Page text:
From the Todra Gorges to the Dades Valley
Short Description. In the Todra Gorges, a gendarme encouraged me to continue my road trip to the village of Tamtattouchte. In the afternoon, I reached the Dades Valley, where I couldn’t take my eyes off the 1000 kasbahs built of reddish mud-bricks.
I had breakfast with my two Spanish neighbors who traveled with a camper-van and had two hunting dogs. Toward the Todra Gorges, I passed many official camping-grounds and traditional guesthouses. I gradually reached the sinuous valley that meandered toward the high cliff walls. The dwellings in the villages were simple rectangular volumes that stood on the rocky ground, with square small windows and terraces on the rooftop.
The section of deep, narrow gorges spanned only for a few hundred meters and was free of tourist crowds early in the morning. I slowly drove through the gorges and then a vast mountain scenery gradually opened up. Cultivated plots and lush palm trees lined the main valley here and there. The road winded along the river and immersed into the reddish mountains. It eventually narrowed down and I wanted to turn back when I reached a barrier with ’Route Barree’ (Closed Road) written on it.
A car of the Royal Gendarmerie appeared out of blue and stopped behind my car. The gendarme asked me whether something happened to me. Then he added ’Je suis ici pour la votre securite’ (I am here for your security!). I felt awestruck and stared at him. Then I explained to him I would have liked to go to Tamtattouchte village, 12 kilometers from there, but I stopped at the barrier. The gendarme checked another car which then eluded the barrier and drove across the riverbed. Then he encouraged me to continue the same way, through the river. He assured me everything should be just fine.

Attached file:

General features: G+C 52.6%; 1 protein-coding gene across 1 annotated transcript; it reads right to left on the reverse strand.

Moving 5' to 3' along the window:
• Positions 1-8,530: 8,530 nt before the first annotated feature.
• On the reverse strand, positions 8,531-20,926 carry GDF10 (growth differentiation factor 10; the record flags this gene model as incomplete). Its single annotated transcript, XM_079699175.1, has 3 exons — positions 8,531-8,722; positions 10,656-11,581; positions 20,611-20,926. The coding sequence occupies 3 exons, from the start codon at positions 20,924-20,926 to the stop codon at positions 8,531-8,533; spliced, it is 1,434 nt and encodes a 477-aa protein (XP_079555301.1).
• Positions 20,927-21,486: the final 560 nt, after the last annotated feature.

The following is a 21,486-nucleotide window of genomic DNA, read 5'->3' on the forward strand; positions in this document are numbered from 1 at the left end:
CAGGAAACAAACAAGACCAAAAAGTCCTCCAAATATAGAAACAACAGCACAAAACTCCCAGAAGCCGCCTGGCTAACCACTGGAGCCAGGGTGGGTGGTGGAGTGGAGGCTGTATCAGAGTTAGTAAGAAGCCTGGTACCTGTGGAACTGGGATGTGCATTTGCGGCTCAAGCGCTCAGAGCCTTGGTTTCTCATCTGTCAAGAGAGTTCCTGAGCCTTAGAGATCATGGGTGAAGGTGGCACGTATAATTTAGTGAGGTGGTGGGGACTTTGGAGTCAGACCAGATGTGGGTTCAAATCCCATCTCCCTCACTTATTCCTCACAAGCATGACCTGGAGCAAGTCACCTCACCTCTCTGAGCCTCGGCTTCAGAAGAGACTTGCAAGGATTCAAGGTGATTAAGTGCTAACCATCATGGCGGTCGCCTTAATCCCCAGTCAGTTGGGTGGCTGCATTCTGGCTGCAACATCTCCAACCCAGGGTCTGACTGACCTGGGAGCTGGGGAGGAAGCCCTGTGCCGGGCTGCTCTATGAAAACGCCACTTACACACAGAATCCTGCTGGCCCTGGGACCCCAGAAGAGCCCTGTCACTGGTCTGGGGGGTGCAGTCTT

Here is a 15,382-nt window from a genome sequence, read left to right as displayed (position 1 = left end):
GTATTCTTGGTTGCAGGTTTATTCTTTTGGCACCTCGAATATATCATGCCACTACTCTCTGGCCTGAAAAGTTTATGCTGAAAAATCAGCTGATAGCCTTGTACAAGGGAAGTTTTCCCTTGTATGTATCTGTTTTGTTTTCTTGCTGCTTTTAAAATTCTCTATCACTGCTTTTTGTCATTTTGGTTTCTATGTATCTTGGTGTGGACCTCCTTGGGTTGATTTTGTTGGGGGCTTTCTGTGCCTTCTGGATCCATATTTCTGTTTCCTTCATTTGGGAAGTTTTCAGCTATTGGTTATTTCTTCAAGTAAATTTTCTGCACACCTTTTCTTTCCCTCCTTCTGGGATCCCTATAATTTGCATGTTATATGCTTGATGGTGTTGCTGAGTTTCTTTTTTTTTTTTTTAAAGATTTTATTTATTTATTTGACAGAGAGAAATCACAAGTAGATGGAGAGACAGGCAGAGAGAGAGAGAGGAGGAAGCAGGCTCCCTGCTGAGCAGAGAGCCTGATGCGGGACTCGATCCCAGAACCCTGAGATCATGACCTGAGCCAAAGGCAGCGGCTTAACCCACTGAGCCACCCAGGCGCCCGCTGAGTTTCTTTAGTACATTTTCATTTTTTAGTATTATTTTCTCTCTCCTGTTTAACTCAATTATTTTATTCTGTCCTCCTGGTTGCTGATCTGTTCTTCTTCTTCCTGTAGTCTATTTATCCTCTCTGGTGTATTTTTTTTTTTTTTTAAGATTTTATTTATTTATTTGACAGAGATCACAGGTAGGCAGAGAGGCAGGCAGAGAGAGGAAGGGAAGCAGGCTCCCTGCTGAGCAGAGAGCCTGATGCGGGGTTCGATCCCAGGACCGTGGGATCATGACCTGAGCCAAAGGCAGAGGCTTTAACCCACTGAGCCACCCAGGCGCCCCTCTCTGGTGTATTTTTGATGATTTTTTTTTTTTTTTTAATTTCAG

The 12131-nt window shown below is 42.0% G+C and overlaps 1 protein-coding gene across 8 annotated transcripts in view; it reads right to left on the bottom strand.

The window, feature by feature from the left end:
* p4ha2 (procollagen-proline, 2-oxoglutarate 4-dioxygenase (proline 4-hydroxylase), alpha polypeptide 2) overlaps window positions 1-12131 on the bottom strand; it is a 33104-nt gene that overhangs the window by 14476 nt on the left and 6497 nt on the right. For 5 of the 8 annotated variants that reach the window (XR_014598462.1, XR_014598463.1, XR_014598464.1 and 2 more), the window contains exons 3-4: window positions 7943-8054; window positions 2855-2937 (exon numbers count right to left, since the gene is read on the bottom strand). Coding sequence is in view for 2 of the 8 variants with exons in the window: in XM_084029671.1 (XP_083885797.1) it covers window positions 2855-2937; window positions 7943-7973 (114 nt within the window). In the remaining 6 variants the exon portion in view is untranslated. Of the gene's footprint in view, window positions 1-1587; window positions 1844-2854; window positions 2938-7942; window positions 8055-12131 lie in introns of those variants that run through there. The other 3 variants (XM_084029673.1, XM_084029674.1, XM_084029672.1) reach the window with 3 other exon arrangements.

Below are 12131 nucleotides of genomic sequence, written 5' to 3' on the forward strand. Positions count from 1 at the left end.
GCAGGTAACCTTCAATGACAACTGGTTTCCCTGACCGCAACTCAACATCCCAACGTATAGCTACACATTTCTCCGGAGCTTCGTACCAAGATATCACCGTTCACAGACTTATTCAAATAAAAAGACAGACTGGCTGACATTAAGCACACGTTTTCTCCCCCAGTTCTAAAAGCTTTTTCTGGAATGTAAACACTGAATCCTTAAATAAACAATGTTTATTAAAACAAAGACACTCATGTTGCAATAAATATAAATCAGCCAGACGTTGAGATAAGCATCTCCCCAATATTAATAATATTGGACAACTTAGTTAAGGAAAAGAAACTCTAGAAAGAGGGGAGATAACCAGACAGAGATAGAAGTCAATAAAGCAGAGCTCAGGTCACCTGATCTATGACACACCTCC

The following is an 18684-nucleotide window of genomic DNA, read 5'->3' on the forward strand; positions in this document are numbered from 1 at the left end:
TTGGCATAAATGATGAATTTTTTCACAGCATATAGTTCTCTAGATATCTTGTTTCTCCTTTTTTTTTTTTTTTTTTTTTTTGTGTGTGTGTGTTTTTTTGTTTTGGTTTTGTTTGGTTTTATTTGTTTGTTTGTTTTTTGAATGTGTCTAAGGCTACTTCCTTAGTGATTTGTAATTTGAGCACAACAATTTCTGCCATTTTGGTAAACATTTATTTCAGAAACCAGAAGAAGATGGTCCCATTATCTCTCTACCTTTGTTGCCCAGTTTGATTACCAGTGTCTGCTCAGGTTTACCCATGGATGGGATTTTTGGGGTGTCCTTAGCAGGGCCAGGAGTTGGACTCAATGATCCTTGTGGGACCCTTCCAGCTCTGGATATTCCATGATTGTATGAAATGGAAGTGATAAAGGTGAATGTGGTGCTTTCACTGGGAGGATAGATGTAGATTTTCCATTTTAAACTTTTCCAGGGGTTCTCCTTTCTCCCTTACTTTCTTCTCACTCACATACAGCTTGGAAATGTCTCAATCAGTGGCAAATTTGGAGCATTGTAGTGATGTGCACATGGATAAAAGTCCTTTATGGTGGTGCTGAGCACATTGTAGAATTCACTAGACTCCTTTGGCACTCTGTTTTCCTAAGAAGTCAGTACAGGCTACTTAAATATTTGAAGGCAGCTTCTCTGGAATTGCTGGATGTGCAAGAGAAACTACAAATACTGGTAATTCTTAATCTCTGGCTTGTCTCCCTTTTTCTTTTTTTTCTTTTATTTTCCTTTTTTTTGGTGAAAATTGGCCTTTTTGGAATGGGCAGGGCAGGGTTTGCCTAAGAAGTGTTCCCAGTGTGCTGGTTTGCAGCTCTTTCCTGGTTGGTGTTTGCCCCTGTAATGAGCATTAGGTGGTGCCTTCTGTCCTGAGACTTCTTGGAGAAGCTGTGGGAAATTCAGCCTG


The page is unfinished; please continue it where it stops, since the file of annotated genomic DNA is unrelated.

I felt fear. However, I took a few deep breaths and passed the shallow water of the river with my rented car. The road was bad and under construction, but it continued through a hypnotizing reddish scenery. Enormous rocky walls flanked the road that gradually got lost in the overwhelming immensity of the desert. At each turn of the road, a different fascinating scenery opened up in front of my eyes as I continued to immerse myself in the Kingdom of the Atlas Mountains.
The road was a mixture of asphalt and gravel. I almost gave up and wanted to turn back twice when I had to cross through the riverbed again. I even desperately stopped a German camper-van which came from the opposite direction and asked them about the condition of the road. They encouraged me to continue with enthusiasm and added the Tamtattouchte village was superbly surrounded by cornfields in bloom.
I passed a small white mosque, then a herd of donkeys and goats. Eventually, I saw the village of Tamtattouchte on sight. The village featured mud-brick houses, surrounded by fields of maize and barren brown mountains. The Berbers in the village worked in the fields, and their donkeys were the only mean of transportation they had. Hunchbacked women carried large bales of dried leaves from the fields to the village. I drove through the village, then reached a soccer field where children were playing joyfully. After I turned the car, I planned to leave, eager to get rid of the river crossings on my way back to the Todra Gorges.
When I was taking the last photo in Tamtattouchte, a smiling woman came from the maize field and invited me to have tea on her terrace at Auberge Café. Under her large Berber tent overlooking the blooming maize fields, Aicha served me sweet Moroccan tea, cookies, and a pear. She wasn’t able to write down her name as she had never been to school. However, we managed to communicate somehow. She had a married daughter who lived in a nearby town and two grandsons. After having tea, she led me to the maize field where she worked every day. She picked up some corncobs to cook for me. When we came back from the field, I gave her some biscuits and waffles. Then I told her I had to leave because I had a meeting in the Dades Gorges. She looked after me very disappointed.